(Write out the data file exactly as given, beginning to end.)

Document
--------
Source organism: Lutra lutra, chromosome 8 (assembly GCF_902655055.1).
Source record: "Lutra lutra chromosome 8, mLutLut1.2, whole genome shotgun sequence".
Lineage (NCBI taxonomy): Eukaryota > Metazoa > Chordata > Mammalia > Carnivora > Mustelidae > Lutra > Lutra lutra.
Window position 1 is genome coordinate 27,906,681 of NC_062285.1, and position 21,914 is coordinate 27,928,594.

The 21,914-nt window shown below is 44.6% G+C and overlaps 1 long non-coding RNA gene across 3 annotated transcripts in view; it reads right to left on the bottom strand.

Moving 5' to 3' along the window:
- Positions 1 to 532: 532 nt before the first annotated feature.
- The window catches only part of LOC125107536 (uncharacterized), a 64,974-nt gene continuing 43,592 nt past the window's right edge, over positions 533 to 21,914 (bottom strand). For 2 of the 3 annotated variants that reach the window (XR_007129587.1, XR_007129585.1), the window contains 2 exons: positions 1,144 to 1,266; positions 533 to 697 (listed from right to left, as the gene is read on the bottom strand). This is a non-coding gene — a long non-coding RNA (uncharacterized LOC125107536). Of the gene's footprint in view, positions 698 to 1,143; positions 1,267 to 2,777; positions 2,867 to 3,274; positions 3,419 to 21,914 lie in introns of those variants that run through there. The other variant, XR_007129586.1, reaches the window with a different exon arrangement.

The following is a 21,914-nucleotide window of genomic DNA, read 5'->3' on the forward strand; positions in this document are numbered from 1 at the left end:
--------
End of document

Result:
Source organism: Lutra lutra, chromosome 8 (assembly GCF_902655055.1).
Source record: "Lutra lutra chromosome 8, mLutLut1.2, whole genome shotgun sequence".
Lineage (NCBI taxonomy): Eukaryota > Metazoa > Chordata > Mammalia > Carnivora > Mustelidae > Lutra > Lutra lutra.
Window position 1 is genome coordinate 27,906,681 of NC_062285.1, and position 21,914 is coordinate 27,928,594.

The 21,914-nt window shown below is 44.6% G+C and overlaps 1 long non-coding RNA gene across 3 annotated transcripts in view; it reads right to left on the bottom strand.

Moving 5' to 3' along the window:
- Positions 1 to 532: 532 nt before the first annotated feature.
- The window catches only part of LOC125107536 (uncharacterized), a 64,974-nt gene continuing 43,592 nt past the window's right edge, over positions 533 to 21,914 (bottom strand). For 2 of the 3 annotated variants that reach the window (XR_007129587.1, XR_007129585.1), the window contains 2 exons: positions 1,144 to 1,266; positions 533 to 697 (listed from right to left, as the gene is read on the bottom strand). This is a non-coding gene — a long non-coding RNA (uncharacterized LOC125107536). Of the gene's footprint in view, positions 698 to 1,143; positions 1,267 to 2,777; positions 2,867 to 3,274; positions 3,419 to 21,914 lie in introns of those variants that run through there. The other variant, XR_007129586.1, reaches the window with a different exon arrangement.

The following is a 21,914-nucleotide window of genomic DNA, read 5'->3' on the forward strand; positions in this document are numbered from 1 at the left end: